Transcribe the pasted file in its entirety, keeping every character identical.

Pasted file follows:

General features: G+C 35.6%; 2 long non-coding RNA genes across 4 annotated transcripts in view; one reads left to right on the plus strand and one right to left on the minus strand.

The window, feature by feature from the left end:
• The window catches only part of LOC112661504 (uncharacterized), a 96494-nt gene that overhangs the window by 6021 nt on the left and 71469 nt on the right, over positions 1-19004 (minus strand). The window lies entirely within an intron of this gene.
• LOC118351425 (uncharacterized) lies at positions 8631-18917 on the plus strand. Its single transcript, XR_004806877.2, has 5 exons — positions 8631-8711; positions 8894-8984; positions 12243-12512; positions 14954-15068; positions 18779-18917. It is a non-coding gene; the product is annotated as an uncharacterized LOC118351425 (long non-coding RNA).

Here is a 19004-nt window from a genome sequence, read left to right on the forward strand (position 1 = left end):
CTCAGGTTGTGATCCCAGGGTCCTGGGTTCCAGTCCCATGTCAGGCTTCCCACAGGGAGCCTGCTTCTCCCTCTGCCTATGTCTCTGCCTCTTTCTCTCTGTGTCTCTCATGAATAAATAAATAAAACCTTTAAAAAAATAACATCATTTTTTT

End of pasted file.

General features: G+C 35.6%; 2 long non-coding RNA genes across 4 annotated transcripts in view; one reads left to right on the plus strand and one right to left on the minus strand.

The window, feature by feature from the left end:
• The window catches only part of LOC112661504 (uncharacterized), a 96494-nt gene that overhangs the window by 6021 nt on the left and 71469 nt on the right, over positions 1-19004 (minus strand). The window lies entirely within an intron of this gene.
• LOC118351425 (uncharacterized) lies at positions 8631-18917 on the plus strand. Its single transcript, XR_004806877.2, has 5 exons — positions 8631-8711; positions 8894-8984; positions 12243-12512; positions 14954-15068; positions 18779-18917. It is a non-coding gene; the product is annotated as an uncharacterized LOC118351425 (long non-coding RNA).

Here is a 19004-nt window from a genome sequence, read left to right on the forward strand (position 1 = left end):
CTCAGGTTGTGATCCCAGGGTCCTGGGTTCCAGTCCCATGTCAGGCTTCCCACAGGGAGCCTGCTTCTCCCTCTGCCTATGTCTCTGCCTCTTTCTCTCTGTGTCTCTCATGAATAAATAAATAAAACCTTTAAAAAAATAACATCATTTTTTT